Publication: The Day
An eastern Connecticut family learned the hard way that AKC registered puppies aren't given away for free.
The desire, however, to surprise a family member who had lost two dogs last year overrode all common sense and reason.
Sisters Tammy and Wendi wanted to purchase an English bulldog for their brother Greg, whose two mastiff's had died.
Working with another family member, Amanda, they checked the Internet last month where they started seeing ads for free AKC registered puppies available for adoption. They started emailing.
"These people are all over the country, we got responses from Florida, Montana, Delaware and Hartford," says Wendi, who asked that their story be told because she wants to warn others.
"These people offer free adoption, you only need to pay for shipping," said Wendi, who asked that the family's last name not be used.
They narrowed their search to a woman, Cynthia Fierro, allegedly in Montana, who had a sob story about how she became the owner of Nick and Lucy, two 11-week-old puppies, when her cousing passed away.
She explained that it would cost $300 to ship one puppy but only $450 to ship both. There would be no other charges, the family was assured.
There were plenty of clues in the email exchanges and in the photos Fierro sent of the puppies that should have warned the Connecticut family that something wasn't right.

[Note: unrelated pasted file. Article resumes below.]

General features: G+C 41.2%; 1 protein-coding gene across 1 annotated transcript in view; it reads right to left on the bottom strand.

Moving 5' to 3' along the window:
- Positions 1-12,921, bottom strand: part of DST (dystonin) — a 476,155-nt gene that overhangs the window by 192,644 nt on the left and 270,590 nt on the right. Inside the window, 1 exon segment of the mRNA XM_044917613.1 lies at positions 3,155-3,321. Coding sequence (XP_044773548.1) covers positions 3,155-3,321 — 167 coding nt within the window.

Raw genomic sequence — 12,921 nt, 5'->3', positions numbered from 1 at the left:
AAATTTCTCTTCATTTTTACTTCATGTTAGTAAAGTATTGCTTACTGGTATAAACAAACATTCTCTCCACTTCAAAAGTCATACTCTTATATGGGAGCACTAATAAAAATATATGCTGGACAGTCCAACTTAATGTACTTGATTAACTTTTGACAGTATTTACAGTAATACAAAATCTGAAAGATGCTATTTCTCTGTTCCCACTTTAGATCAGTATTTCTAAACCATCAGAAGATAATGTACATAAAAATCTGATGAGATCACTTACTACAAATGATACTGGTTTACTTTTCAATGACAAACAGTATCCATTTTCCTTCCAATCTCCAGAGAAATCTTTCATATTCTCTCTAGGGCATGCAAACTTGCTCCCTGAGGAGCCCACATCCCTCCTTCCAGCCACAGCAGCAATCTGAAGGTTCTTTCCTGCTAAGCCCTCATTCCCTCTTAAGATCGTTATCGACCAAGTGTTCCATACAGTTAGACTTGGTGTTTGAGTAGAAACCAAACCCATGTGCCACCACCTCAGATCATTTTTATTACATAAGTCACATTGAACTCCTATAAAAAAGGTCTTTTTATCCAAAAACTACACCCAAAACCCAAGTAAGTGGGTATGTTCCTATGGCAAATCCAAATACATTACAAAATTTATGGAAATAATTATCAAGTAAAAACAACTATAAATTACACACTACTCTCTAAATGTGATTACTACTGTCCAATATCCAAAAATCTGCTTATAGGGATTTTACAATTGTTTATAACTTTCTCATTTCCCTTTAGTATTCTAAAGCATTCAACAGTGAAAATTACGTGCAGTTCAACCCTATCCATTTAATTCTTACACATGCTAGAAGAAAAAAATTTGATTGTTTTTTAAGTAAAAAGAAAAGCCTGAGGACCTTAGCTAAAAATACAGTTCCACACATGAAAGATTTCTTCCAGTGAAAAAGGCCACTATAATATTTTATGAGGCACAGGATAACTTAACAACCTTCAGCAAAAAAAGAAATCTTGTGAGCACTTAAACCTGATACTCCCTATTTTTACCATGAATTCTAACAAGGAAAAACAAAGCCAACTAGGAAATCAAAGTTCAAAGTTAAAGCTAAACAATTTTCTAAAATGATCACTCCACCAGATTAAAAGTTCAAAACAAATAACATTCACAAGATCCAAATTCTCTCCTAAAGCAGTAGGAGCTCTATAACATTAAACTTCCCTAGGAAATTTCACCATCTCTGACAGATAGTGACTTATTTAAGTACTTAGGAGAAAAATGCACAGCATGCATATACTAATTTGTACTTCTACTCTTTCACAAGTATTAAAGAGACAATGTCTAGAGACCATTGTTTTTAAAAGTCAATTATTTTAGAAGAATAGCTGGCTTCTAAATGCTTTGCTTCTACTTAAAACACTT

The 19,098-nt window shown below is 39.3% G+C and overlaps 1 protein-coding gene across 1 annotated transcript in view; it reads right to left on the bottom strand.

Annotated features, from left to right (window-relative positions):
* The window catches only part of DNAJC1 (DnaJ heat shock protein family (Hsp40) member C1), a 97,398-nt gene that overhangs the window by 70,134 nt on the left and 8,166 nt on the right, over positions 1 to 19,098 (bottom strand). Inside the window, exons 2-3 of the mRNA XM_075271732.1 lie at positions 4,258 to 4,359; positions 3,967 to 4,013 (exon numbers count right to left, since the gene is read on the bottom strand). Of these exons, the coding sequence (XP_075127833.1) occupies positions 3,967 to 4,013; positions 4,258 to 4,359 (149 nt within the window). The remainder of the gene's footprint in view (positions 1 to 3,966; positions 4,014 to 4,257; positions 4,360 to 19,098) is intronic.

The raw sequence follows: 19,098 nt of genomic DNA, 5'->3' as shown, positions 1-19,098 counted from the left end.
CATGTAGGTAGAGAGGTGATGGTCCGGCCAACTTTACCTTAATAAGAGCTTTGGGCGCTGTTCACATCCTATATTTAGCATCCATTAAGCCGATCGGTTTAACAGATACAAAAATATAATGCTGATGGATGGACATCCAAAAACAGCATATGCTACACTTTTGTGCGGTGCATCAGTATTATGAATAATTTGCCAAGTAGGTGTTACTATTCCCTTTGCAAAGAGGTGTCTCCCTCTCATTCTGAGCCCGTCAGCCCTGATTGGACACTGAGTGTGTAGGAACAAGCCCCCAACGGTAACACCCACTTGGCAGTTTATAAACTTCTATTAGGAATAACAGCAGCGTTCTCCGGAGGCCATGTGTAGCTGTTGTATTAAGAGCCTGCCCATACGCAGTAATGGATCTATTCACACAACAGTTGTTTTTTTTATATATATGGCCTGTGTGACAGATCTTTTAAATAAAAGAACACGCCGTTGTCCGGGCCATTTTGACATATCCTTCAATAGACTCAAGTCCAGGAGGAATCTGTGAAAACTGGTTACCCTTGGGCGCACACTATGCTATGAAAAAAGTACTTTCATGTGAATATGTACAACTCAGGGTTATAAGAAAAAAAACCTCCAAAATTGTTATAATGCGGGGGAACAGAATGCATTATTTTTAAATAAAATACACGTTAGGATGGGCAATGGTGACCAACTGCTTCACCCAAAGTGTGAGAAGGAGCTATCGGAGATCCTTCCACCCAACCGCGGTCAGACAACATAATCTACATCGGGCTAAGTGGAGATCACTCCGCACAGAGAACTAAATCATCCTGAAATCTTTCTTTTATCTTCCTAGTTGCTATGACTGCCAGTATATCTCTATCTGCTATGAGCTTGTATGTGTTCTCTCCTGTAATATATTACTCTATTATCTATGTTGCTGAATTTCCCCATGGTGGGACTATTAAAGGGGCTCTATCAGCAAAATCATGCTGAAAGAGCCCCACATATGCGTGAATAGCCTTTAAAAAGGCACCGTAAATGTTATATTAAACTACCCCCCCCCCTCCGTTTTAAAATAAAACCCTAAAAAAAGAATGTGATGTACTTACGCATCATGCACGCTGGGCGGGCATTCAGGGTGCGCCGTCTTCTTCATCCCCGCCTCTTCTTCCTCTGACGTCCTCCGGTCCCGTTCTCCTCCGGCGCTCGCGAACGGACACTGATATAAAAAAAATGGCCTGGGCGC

First, the photos of the dogs were taken outside on green grass, supposedly in early January.
"There should have been snow instead of grass," Wendi says now. The writing also indicated that it was someone who was not fluent in English.
But having heard stories of others adopting puppies for free kept the family on the hook.
Tammy decided to have both puppies shipped to Connecticut and she would give them to their brother for his birthday.
Then came the biggest clue. The family was instructed to send $450 by Western Union to Cameroon in Africa where the air shipping company supposedly has an office.
The instructions specifically said not to mention to Western Union employees that the money was for puppies because there would be an extra service charge. Instead they were told to say the money was for a relative.
By the time Wendi and Tammy got to the Western Union outlet in a Colchester grocery store, Wendi said she was "shaking and my stomach was upset."
"I said, 'Tammy, this doesn't feel right, sending the money to a woman in Cameroon."
But Wendi said her sister had "blinders on. She wasn't thinking."
Tammy sent the money and a few days later she followed emailed instructions to drive to Bradley International Airport for a 9 a.m. flight to pick up the puppies. She had no idea where she was supposed to have picked them up at the airport.
Five minutes away from the airport Tammy received an email telling her the puppies could not be picked up until she paid an additional $1,860 for insurance, which was somehow to be reimbursed.
That is when she finally knew she had been taken.
"I got burned pretty bad," Tammy said, but at least she said she didn't fall for the insurance payment.
This story does have a nice ending. The family didn't give up and searched Connecticut newspaper ads for puppies. They ended up buying two boxers from a breeder in Torrington.
"They are just wonderful boys," Wendi said of the two, which they saw in person before shelling out the $1,000.